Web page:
What Master's route should I take? Taught qualification or independent research? On-campus teaching or online part time study? With flexible study options to suit you and pathways to match your passion you can find the route that’s right for you.
Whether you study full time or part time, you can expect a lot from a taught degree. There’s usually a combination of formal teaching, tutorials and seminars, along with individual study, projects and written exams. You can study on campus – or anywhere if you choose a distance learning course.
MA | Master of Arts
The MA is the standard Master’s qualification in subjects like literature, language, history, or social science. Most MA students have studied such a subject at undergraduate level, and now want to enhance their knowledge.
The MA is a terminal degree. A terminal degree is usually the highest type of degree that an individual can receive in their field. That being said, some MA students also go on to do PhDs.
MSc | Master of Science
The MSc is the standard Masters qualification for taught courses in Science and Technology subjects. It’s one of the most popular postgraduate degrees, awarded worldwide. MSc degrees focus on logic, science, and numbers.
Many consider an MSc as a stepping stone or prerequisite to progress onto a doctoral degree (PhD). However, not all MSc students end up continuing onto doctoral programs, and their MSc is still well-respected in their fields.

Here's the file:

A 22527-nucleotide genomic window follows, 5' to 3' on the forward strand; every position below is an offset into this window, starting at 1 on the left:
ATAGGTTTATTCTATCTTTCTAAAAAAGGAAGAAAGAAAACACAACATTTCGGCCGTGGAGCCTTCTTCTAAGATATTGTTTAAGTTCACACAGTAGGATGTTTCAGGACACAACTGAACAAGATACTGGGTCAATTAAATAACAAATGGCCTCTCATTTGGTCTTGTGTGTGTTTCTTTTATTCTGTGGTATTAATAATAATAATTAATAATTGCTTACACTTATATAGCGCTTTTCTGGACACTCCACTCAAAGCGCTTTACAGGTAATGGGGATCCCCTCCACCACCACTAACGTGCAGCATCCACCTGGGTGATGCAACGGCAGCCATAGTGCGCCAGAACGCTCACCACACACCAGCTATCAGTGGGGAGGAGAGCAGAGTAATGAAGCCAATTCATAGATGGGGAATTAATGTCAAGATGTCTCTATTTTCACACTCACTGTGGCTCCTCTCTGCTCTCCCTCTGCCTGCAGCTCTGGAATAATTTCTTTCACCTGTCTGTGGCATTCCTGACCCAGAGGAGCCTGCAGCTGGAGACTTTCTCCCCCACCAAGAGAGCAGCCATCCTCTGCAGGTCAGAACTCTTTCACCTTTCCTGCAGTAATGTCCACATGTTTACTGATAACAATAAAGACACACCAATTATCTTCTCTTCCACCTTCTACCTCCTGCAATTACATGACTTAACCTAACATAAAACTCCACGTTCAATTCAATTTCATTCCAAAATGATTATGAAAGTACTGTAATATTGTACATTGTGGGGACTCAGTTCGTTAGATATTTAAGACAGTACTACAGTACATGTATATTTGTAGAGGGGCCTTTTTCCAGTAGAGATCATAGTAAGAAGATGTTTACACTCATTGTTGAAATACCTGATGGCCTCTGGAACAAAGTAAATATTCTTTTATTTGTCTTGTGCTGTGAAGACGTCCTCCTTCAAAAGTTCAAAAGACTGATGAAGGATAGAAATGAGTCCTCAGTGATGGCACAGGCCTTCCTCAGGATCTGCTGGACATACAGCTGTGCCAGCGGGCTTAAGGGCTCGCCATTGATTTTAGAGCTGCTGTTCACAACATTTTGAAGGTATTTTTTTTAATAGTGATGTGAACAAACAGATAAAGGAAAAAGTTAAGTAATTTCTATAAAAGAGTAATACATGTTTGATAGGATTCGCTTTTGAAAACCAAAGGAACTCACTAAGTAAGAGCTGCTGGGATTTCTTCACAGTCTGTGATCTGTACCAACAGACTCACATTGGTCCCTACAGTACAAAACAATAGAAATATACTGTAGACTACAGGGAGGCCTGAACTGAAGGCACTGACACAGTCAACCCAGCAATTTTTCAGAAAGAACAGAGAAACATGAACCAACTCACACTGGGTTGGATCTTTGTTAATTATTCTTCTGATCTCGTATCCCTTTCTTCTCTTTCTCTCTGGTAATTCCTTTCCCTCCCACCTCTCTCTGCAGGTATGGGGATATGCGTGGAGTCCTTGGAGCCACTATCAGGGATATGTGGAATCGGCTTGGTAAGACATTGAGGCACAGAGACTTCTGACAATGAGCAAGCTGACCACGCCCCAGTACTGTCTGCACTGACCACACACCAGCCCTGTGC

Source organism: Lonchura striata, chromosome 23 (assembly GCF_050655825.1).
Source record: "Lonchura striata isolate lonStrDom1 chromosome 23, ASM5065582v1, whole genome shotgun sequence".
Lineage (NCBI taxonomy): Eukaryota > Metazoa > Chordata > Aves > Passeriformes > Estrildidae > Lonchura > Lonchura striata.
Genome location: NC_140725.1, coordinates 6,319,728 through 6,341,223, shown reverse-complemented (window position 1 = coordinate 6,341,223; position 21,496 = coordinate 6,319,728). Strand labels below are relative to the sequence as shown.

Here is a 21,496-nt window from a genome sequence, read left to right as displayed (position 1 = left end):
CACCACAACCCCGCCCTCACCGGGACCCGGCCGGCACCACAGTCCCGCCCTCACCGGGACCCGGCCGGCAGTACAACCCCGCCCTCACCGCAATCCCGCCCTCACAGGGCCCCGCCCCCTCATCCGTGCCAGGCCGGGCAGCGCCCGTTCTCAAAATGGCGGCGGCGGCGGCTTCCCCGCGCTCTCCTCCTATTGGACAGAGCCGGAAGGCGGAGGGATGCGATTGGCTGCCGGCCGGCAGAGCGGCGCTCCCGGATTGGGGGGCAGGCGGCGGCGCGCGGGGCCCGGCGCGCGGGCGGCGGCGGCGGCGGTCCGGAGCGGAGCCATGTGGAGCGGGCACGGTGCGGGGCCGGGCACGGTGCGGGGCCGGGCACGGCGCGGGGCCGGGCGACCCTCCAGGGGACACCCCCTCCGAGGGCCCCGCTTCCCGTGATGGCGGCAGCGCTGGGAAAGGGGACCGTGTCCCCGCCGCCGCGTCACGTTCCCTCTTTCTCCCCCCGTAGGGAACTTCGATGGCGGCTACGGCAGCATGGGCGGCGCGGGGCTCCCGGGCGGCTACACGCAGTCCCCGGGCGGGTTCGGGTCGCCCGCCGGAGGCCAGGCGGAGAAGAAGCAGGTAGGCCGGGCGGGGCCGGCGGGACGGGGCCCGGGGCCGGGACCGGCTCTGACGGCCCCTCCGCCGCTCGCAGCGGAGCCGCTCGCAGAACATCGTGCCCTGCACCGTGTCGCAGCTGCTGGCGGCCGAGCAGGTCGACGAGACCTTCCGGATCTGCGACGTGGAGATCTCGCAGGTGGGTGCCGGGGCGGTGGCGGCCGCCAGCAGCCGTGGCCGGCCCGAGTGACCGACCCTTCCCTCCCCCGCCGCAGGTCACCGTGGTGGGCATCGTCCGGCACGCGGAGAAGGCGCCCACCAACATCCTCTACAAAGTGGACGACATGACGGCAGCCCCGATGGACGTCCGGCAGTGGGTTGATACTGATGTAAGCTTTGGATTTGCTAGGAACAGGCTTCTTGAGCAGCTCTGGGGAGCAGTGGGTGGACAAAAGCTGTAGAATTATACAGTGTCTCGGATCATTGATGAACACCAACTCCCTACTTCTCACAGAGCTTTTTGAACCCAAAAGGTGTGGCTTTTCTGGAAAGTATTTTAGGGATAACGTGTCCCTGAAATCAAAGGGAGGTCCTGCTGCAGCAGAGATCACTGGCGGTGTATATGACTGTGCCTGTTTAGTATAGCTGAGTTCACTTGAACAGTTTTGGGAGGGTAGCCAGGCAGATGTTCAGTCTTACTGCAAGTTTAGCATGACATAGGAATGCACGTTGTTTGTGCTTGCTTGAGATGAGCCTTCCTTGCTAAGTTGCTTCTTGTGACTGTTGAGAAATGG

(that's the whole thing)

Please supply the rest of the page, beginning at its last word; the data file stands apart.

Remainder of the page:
MRes | Master of Research
The MRes provides a structured entry into research and work with world-class researchers. It acts as a preparatory route to a PhD or research-focused career.
You’ll complete a focused, original piece of research that’s centred around your interests. Many courses also include taught modules that introduce specific subjects or relevant professional and research skills.
Subject specific Master's
There are also a handful of niche Master’s titles applicable to the following subject areas:
MArch | Master of Architecture
The MArch is a professionally-recognised qualification enabling students to gain the RIBA Part 2 award – an important step on the way to becoming a registered architect.
This two-year course builds on the academic knowledge gained during an undergraduate degree in Architecture, as well as your professional portfolio.
MBA | Master of Business Administration
An MBA is a prestigious qualification that provides an overview of key business practices and is highly valued by top employers.
Accredited MBA courses and business schools prepare you for senior management roles in business by exposing you to all areas of business including accounting, finance, marketing and human resources.
MPA | Master of Public Administration
The MPA is a Master's in public affairs that prepares you to serve in executive positions in municipal, state, and federal government and nongovernmental organisations.
The program's focus centres on principles of public administration, policy development and management, and implementation of policies.
LLM | Master of Law
LLM stands for Legum Magister, which is Latin for Master of Laws. It's a non-professional qualification for those who’ve studied an undergraduate law degree.
It's a means of obtaining specialist information in certain areas of Law. To become a Solicitor or a Barrister you’ll also need to pass the Bar Exam, the Legal Practice Course, or the Diploma in Legal Practice.
MEng | Master of Engineering
MEng stands for Master of Engineering. It's considered a terminal degree, and the highest distinction an Engineering student can achieve.
The MEng is an integrated Masters - A programme that combines a Master's with a Bachelor's. Instead of studying two separate degrees, you’ll study a single combined programme, over a longer period of time.